The Ohio State University College of Nursing’s Center of Excellence in Critical and Complex Care has been renamed the Center for Healthy Aging, Self-Management and Complex Care to more accurately reflect the research conducted at the center, which aims to generate evidence that will improve health and care delivery to adults and older adults across settings.
With a mission consistent with that of the College of Nursing, the goal of the center’s work is to improve clinical care and health outcomes through exemplary transdisciplinary research in the areas of aging, self-management, critical and complex care especially within vulnerable populations.
The new center name was sparked by an expanded focus that encompasses research in healthy aging and health promotion. “The change to the center’s name reflects our goals to conduct research that will result in healthier lives, enhance quality of life for those with multiple comorbid conditions and dementia, and prepare the next generation of scholars and scientists who will advance gerontology, self-management science and critical care,” said Dr. Lorraine Mion, PhD, RN, FAAN, director of the Center for Healthy Aging, Self-Management and Complex Care.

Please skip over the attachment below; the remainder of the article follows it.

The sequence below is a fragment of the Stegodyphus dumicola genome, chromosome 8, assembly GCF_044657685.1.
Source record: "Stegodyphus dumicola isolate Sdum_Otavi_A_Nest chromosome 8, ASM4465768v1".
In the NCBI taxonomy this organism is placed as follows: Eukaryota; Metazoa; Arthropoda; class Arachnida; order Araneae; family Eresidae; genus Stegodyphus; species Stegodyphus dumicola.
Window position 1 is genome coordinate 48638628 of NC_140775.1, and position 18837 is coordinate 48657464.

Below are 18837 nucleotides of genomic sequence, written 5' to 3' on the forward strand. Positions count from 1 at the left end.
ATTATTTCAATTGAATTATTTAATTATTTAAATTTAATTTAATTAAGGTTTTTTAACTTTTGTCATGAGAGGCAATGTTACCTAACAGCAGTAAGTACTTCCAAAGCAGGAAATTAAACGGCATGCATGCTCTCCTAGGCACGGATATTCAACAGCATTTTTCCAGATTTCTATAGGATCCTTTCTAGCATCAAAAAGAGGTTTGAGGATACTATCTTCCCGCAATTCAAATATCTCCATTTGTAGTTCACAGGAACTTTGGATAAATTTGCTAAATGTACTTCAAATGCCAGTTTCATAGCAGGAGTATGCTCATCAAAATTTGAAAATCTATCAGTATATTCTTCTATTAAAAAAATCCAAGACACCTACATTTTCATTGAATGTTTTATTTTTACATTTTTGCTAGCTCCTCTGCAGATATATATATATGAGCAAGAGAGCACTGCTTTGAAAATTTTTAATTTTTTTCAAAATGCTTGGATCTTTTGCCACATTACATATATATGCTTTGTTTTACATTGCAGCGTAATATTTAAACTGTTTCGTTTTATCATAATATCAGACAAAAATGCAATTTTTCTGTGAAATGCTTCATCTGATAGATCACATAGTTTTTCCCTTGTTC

Research in the Center for Healthy Aging, Self-Management and Complex Care highlights the processes, progression and outcomes of disease recovery in a variety of settings and populations. Center faculty develop and test interventions at the individual-, practitioner-, and organizational levels for disease prevention, health promotion and disease management.
Studies implemented at the center will target Hispanics, Asian Americans, refugees and immigrants, African Americans and Appalachian individuals through diabetes prevention programs, hypertension treatment, stress reduction and self-care strategies.
The center is committed to supporting health and wellness for older adults by advancing the science of prevention, care and recovery from critical and complex conditions; addressing pain and common geriatric syndromes; and addressing effectiveness and risk of treatment and care management strategies especially for those with dementia or other cognitive impairment.